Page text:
Daniel Woodrell

Winter’s Bone is the story of sixteen-year-old Ree who lives with her parents and two younger brothers in the Ozark Mountains in Missouri. When the novel opens, Ree’s father Jessup has disappeared and he is in trouble with the law so the sheriff is looking for him. Ree finds out that Jessup has put up the family’s house and land as bond so that if he doesn’t appear in court, they will lose everything they have. So Ree sets out to look for Jessup, determined that her family will not suffer.

The settlement in the Ozarks is isolated from the outside world, huddled in a desolately beautiful icy landscape. Ree is a Dolly, which has a particular meaning in the book. The Dollys live harsh lives and have no time for the law or the urban way of life. They settle disagreements in their own violent way but protect each other against outsiders so that when Ree tells the people she meets on her search that she is a Dolly it can make them more inclined to help her. But being a Dolly can also mean leading an empty life consumed by hatred. One reason that Ree is so desperate to keep the house and land is so that she can give her brothers the best upbringing she can and help them to avoid what she fears is their destiny.

Ree’s grand hope was that these boys would not be dead to wonder by age twelve, dulled to life, empty of kindness, boiling with mean. So many Dolly kids were that way, ruined before they had chin hair, groomed to live outside square law and abide by the remorseless blood-soaked commandments that governed lives led outside square law.

Certain names are repeated through the generations of Dollys, and these names represent the Dolly traditions, seeming to predestine those men to a certain kind of life. The novel is weighed down by a heavy sense of fate while describing Ree’s attempts to make sure she and her brothers escape it.

If you named a son Milton it was a decision that attempted to chart the life he’d live before he even stepped into it, for among the Dollys the name carried expectations and history. Some names could rise to walk many paths in many directions, but Jessups, Arthurs, Haslams and Miltons were born to walk only the beaten Dolly path to the shadowed place, live and die in keeping with those bloodline customs fiercest held.

With so much violence and revenge, the novel has an Old Testament feeling. Although it is set in the present day, I felt there was always an awareness of the ancient past. The mixture of the novel’s timeless, mythological setting with everyday modern life creates a unique atmosphere. At one point Ree goes to hide in a cave where her ancestors lived and we discover the story of how the settlement was formed. The isolated community has its own history and legends which shape the lives of its present inhabitants.

One of the things I liked about this book was the writing style, which is quite idiosyncratic. It is compressed and poetic and sometimes the words are in a slightly unusual order or odd inventive pieces of slang slip in. This helps to create an unfamiliar and self-enclosed world that I found quite vivid. Although it contains elements of harshness and violence, the novel is almost like a fairy tale in its depiction of a community hidden away from the outside world, the bleakness of the mountain landscape and the blanket of snow covering it.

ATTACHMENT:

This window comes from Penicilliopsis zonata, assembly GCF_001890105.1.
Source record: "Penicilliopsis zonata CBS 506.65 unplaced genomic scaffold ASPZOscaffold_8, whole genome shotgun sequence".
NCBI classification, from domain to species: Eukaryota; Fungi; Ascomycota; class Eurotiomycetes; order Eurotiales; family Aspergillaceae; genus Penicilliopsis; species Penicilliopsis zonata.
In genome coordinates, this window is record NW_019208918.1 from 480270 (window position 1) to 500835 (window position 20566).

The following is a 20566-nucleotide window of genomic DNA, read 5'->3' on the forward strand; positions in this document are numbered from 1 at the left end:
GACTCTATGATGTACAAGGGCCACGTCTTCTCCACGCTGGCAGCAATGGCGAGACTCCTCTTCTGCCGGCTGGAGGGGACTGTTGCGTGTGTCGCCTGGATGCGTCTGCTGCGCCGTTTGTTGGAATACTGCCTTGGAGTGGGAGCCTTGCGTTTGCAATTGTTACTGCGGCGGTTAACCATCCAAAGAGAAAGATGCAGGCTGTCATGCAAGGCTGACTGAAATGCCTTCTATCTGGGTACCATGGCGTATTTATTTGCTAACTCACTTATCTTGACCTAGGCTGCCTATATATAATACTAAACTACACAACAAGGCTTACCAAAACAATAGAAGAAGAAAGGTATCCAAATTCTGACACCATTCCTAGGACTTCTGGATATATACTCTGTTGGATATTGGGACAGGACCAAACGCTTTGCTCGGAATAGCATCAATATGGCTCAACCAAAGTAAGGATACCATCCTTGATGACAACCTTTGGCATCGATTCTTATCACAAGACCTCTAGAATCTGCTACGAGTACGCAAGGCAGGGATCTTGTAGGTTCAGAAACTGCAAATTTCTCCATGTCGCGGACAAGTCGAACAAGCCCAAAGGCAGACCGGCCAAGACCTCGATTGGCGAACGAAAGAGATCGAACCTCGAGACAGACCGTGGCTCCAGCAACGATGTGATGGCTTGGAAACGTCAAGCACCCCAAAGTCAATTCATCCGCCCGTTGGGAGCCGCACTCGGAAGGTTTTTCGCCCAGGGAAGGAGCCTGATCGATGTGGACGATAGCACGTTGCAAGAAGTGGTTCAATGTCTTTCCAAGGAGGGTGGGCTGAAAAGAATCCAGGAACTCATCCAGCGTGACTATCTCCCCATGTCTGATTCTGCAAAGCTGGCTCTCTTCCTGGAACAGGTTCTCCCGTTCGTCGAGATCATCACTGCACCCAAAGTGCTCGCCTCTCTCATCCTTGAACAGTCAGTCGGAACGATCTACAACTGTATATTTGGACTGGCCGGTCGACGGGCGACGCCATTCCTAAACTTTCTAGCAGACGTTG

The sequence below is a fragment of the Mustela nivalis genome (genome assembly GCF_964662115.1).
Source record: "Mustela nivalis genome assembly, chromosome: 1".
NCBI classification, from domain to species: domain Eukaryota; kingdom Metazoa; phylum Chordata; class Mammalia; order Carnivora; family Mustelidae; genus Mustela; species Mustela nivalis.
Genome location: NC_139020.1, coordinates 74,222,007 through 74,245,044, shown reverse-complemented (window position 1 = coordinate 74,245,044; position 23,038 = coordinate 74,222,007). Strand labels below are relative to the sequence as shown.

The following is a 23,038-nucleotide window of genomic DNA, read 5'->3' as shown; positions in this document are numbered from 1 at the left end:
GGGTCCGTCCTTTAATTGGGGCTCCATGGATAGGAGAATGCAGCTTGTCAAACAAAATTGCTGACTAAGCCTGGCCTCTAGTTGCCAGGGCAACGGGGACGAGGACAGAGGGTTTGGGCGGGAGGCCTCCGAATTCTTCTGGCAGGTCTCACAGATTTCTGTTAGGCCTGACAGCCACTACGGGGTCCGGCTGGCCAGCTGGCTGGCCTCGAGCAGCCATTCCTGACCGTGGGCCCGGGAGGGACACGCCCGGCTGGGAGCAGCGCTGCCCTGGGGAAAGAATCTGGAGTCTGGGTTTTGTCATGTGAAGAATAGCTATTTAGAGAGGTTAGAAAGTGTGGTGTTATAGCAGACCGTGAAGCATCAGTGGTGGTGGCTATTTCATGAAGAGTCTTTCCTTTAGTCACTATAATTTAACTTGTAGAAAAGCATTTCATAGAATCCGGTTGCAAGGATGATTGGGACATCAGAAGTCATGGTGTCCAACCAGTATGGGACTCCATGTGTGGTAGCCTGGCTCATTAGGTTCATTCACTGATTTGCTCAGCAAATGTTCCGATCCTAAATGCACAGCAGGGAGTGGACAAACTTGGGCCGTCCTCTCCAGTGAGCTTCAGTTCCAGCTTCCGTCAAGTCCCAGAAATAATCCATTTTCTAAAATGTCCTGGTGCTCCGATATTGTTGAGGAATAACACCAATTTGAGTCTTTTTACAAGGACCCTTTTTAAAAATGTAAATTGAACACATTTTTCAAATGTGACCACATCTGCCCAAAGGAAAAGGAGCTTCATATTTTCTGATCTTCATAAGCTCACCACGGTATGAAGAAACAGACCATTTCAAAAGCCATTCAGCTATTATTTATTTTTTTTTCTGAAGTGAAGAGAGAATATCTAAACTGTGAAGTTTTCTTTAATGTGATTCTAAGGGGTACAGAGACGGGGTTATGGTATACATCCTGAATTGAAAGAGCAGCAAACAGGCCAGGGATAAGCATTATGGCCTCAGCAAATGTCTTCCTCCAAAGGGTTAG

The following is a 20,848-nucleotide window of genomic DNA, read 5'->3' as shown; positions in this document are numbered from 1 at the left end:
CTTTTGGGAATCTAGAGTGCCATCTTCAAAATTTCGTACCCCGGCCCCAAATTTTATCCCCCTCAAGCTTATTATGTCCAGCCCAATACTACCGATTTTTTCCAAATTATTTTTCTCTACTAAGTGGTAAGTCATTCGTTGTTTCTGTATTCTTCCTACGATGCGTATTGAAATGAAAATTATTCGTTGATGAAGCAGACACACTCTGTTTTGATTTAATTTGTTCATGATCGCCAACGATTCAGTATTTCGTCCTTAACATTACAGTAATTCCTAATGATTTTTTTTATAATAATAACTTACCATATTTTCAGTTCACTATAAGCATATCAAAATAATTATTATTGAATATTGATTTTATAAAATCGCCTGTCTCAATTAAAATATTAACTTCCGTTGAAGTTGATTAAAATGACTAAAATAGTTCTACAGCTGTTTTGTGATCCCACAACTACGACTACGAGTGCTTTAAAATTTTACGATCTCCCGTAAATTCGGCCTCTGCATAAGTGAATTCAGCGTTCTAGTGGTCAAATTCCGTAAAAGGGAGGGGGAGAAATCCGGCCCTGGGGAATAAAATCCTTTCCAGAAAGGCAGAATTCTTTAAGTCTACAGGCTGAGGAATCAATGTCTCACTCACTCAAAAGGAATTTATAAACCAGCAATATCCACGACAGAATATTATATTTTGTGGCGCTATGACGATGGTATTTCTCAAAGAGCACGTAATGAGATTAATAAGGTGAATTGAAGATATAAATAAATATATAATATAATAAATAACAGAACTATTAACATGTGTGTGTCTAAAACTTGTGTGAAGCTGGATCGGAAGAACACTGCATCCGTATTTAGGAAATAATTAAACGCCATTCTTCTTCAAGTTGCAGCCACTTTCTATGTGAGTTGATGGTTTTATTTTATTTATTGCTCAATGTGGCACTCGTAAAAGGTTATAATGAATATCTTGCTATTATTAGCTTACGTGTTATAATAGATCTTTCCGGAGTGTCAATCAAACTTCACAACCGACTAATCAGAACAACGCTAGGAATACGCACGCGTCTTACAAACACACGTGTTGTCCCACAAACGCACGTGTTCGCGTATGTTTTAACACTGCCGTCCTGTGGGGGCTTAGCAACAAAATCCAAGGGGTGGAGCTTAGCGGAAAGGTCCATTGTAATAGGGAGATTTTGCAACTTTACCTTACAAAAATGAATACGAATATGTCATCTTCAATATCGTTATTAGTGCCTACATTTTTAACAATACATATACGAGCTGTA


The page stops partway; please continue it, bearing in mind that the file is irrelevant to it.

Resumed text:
I also appreciated the interesting characters, especially Ree, her brothers, her intimidating uncle Teardrop and her best friend Gail. While looking for her father, Ree encounters many different people and asks them for help. Some are on her side while others want to harm her and it is difficult to tell which is which. In fact many of the characters are ambiguous and shifting and it is difficult for Ree to be sure about them or to trust them, making the book partly about the balance between her self-reliance and her acceptance of the occasional kindness from those around her.

Ree herself is a very independent and brave character. Even though she is only sixteen, she takes responsibility for her brothers, teaching them how to shoot and cook so they can look after themselves. Her mother is unable to help because she is suffering from severe depression and spends most of the day sitting in the house silently. The story of Ree’s mother is very sad, especially when the novel shows Ree and her brothers looking at old photographs of how she used to be ‘when her parts were gathered and she’d stood complete with sparking dark eyes and a fast laugh’. Her breakdown was not because of a lack of resilience – quite the opposite, she is described as tough, having endured many troubles before her life finally became too difficult to bear.

This book wasn’t really like anything else I’d read although it did slightly remind me of Morvern Callar by Alan Warner, because of its independent heroine, the vividness of the isolated setting (in America rather than Scotland though!) and unusual writing style. It is also a film which I’d seen before I read the book and would very much recommend.